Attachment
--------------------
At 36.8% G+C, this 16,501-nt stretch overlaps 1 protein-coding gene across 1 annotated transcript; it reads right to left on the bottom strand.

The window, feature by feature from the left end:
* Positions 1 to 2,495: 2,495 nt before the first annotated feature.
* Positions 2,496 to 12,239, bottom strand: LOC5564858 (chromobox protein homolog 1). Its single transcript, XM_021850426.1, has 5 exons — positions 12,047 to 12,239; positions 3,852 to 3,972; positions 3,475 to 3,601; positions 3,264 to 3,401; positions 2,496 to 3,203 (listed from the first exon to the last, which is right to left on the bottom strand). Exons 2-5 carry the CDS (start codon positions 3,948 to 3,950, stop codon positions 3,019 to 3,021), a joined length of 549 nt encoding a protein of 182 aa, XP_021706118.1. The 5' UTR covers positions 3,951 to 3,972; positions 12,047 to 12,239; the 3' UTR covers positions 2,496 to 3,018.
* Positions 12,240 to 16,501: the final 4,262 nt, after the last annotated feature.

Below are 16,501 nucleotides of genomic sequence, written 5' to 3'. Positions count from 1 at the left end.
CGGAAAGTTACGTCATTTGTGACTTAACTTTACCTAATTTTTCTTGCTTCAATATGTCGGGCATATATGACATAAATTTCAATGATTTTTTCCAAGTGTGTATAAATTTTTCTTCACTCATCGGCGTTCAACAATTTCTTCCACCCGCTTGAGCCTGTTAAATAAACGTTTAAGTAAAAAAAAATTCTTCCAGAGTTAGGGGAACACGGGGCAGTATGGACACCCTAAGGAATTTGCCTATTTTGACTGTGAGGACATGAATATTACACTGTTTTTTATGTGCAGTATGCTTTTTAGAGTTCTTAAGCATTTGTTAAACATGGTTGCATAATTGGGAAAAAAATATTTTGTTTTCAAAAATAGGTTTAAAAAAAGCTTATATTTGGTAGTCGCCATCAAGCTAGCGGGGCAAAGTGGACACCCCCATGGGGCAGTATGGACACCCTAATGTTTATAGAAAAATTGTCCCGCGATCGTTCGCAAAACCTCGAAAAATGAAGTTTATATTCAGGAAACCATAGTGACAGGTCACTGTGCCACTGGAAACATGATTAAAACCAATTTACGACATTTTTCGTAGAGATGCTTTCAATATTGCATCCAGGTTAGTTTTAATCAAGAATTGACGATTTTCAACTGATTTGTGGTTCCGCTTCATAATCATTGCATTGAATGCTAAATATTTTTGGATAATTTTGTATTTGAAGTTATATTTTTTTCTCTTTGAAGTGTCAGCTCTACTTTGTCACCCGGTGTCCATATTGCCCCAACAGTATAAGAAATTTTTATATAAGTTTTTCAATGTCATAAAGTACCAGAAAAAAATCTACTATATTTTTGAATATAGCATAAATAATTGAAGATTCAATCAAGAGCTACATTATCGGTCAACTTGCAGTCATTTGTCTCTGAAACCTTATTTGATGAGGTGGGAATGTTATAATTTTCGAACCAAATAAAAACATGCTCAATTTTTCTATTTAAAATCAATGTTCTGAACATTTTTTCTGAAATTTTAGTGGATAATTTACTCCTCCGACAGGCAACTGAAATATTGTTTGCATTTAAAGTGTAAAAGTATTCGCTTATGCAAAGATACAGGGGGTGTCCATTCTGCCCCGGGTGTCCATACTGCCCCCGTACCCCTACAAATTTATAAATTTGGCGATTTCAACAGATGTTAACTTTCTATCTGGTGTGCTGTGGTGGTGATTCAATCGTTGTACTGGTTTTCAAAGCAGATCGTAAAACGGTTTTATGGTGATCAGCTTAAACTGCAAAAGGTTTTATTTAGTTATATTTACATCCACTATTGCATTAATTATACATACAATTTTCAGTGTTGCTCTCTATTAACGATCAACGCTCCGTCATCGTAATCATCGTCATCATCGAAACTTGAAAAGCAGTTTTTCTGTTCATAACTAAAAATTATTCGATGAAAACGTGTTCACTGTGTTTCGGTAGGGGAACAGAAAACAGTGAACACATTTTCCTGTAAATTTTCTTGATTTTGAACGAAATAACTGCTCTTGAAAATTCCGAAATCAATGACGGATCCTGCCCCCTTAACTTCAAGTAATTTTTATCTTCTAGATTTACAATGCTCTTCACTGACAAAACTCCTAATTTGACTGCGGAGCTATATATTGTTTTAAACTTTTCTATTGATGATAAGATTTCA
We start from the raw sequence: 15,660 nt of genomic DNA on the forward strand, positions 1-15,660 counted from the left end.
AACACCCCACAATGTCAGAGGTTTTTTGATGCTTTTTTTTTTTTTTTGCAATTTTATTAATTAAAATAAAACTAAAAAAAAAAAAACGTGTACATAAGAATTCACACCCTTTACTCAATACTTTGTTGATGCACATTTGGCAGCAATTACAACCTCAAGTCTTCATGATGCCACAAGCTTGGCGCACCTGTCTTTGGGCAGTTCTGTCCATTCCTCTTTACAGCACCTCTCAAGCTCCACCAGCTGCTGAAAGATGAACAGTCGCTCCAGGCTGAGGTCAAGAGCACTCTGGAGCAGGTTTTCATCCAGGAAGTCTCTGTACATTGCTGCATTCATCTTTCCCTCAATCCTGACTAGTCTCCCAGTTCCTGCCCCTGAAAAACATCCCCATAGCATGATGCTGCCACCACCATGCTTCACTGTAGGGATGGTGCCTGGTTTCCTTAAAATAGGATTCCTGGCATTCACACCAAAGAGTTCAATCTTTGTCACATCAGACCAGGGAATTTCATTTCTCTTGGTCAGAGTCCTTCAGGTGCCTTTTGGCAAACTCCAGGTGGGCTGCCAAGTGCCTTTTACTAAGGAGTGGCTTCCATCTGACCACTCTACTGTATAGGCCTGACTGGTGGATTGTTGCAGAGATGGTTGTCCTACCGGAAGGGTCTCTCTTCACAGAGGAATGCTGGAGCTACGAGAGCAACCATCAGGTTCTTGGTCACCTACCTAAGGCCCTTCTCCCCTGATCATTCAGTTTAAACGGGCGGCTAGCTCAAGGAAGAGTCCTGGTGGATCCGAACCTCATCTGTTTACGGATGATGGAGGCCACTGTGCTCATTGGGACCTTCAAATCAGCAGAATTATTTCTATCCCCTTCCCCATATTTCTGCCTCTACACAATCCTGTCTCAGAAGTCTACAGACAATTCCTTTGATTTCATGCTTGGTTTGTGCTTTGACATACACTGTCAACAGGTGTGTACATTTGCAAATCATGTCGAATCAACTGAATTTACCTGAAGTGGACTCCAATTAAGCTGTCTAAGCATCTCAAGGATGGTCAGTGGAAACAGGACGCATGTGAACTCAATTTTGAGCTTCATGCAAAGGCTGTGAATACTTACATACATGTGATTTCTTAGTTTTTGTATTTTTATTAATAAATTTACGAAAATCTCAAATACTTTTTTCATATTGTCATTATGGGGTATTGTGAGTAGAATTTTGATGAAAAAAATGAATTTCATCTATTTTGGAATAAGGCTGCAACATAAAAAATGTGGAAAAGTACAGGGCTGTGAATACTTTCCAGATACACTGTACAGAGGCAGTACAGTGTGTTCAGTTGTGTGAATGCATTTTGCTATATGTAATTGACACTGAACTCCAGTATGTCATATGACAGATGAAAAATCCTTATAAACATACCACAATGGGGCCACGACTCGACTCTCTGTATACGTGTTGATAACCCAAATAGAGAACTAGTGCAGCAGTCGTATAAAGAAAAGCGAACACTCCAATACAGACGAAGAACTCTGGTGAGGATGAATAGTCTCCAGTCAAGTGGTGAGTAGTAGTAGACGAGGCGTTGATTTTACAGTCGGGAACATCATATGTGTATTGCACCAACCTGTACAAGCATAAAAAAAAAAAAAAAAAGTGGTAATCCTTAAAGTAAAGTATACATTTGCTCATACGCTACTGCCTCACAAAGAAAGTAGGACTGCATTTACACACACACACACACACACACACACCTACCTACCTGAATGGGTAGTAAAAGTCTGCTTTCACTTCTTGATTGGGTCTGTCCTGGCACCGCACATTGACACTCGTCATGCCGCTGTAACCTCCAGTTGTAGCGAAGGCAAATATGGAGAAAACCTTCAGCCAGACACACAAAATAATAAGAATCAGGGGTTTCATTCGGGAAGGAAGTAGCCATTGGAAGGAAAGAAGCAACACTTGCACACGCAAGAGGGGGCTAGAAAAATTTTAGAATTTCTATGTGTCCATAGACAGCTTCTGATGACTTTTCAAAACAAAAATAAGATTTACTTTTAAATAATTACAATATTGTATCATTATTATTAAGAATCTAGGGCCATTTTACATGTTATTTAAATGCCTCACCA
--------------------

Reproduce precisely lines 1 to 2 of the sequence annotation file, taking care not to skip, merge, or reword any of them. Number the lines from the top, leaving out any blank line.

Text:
At 36.8% G+C, this 16,501-nt stretch overlaps 1 protein-coding gene across 1 annotated transcript; it reads right to left on the bottom strand.

The window, feature by feature from the left end: